Here is a selection of typical responses. They make fascinating reading (note: some have been edited for clarity).
Investment, longevity and community connection
“Your biggest investment is your house. You can’t risk buying a house and losing money, so you have no attachment to local community. It means you’re always going to leave some day – it’s just a matter of when.”
Risk of tenure and severance packages
“The biggest risk for a family moving to a remote location is the loss of employment. For a family to commit to move to a remote location, there needs to be a reasonable termination package over and above the Fair Work Act requirements. This may require a person to work their probation period as FIFO until permanent employment is offered and the family can then join them once the probation period of employment is finished.”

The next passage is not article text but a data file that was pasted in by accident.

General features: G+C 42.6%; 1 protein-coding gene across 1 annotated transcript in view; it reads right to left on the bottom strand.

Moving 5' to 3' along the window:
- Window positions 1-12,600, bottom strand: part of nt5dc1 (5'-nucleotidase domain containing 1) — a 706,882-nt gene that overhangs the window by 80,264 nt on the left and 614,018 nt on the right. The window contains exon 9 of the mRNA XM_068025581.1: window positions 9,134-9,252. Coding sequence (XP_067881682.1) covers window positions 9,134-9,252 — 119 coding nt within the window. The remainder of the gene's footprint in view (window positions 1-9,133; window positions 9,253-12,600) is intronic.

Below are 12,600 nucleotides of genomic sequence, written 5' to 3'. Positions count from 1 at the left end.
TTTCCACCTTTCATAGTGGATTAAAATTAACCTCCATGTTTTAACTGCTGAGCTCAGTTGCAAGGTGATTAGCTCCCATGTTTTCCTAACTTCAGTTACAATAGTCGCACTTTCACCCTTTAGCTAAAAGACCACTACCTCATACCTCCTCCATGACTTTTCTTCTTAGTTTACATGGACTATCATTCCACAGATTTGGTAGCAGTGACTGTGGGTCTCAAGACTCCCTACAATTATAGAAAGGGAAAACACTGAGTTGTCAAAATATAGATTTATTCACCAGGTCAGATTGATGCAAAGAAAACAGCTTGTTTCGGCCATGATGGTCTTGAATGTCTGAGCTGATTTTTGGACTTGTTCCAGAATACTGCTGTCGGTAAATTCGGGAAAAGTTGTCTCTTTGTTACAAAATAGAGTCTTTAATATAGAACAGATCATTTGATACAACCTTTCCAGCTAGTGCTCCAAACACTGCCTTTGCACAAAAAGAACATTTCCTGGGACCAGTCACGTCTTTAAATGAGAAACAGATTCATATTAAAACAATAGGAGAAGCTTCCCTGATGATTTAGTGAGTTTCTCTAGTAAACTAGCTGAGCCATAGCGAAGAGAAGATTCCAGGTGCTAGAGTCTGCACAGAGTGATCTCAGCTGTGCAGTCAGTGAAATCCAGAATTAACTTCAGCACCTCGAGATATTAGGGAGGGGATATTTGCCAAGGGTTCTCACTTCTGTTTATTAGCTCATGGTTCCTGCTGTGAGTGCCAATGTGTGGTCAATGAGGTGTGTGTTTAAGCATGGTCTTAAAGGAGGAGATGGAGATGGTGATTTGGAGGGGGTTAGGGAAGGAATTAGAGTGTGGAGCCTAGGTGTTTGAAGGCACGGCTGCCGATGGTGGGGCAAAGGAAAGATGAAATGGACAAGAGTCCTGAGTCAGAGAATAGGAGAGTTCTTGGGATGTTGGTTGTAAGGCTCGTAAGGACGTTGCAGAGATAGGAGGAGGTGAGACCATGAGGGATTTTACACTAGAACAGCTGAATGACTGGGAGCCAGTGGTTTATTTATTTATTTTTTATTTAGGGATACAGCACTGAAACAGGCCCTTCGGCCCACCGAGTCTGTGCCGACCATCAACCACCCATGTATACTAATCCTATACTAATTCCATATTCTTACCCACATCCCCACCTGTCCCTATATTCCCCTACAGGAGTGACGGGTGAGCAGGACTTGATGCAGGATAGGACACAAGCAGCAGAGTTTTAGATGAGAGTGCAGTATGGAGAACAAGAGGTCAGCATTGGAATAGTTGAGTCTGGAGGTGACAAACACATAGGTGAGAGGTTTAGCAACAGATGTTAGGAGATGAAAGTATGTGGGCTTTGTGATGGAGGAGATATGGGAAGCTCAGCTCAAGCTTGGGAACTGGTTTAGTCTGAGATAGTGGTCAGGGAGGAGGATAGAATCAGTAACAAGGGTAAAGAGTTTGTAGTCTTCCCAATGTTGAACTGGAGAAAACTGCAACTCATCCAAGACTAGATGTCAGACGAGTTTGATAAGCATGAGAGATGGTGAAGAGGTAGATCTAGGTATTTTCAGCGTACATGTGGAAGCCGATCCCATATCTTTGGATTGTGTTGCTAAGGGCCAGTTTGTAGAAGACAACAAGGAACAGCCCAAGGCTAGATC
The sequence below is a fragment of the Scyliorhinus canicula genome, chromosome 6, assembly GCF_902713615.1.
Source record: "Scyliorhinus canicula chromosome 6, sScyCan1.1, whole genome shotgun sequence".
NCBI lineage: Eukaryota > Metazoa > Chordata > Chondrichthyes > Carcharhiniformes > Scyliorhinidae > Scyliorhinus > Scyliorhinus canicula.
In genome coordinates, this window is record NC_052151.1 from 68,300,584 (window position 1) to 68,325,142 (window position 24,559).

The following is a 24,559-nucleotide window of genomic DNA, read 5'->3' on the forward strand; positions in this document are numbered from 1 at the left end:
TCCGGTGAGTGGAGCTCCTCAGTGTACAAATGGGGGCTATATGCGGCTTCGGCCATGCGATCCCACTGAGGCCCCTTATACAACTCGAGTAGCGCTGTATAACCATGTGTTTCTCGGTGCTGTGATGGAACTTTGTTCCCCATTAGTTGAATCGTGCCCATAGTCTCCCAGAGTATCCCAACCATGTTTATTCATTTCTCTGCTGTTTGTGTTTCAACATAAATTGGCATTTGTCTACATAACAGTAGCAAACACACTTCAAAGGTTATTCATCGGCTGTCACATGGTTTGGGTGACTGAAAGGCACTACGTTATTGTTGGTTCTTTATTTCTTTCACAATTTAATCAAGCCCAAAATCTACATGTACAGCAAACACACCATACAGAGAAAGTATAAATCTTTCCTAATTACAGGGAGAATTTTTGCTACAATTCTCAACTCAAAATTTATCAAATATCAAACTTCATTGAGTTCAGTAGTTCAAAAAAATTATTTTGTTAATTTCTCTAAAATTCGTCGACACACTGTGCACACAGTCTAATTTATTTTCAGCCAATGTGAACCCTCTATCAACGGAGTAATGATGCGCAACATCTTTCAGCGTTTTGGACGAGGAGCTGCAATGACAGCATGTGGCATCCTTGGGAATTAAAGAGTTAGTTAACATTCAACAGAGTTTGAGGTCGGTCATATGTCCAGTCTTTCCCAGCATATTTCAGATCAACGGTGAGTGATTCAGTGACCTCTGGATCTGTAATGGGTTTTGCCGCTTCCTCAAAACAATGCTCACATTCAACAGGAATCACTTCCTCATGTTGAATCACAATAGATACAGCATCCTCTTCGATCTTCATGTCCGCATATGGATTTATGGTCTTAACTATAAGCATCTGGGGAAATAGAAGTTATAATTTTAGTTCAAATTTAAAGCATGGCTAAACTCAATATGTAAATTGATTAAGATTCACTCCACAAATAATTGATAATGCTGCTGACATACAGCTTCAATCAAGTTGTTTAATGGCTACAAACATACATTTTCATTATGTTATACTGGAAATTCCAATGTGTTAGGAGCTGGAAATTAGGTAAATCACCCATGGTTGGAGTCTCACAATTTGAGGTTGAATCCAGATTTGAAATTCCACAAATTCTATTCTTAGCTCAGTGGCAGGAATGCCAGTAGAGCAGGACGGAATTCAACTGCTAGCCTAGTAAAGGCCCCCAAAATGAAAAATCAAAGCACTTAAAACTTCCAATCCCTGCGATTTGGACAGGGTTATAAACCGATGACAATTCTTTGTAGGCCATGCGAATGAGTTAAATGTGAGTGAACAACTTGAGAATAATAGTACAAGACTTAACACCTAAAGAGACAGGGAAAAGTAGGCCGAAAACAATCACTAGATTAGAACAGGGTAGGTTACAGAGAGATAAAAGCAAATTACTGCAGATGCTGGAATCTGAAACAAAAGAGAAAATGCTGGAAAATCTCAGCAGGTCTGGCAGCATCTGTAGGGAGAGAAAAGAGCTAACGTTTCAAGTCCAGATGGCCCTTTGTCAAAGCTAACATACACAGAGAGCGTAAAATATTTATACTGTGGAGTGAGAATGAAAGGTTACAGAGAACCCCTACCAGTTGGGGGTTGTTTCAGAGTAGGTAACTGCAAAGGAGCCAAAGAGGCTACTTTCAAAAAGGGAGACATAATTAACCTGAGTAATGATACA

Livability and community
“Just implementing one of these will not encourage anyone to stay. The town needs to become a place people want to be. Companies having people introduce new employees and family to the rest of the community is a great starting point. Other companies just offering a loan to move here doesn’t really make someone want to live here.”
Training and employment practices
“Offer people direct hire jobs, with training, without the minimum one, two or three years’ experience, and hire people over 40.”
Pass on the FIFO savings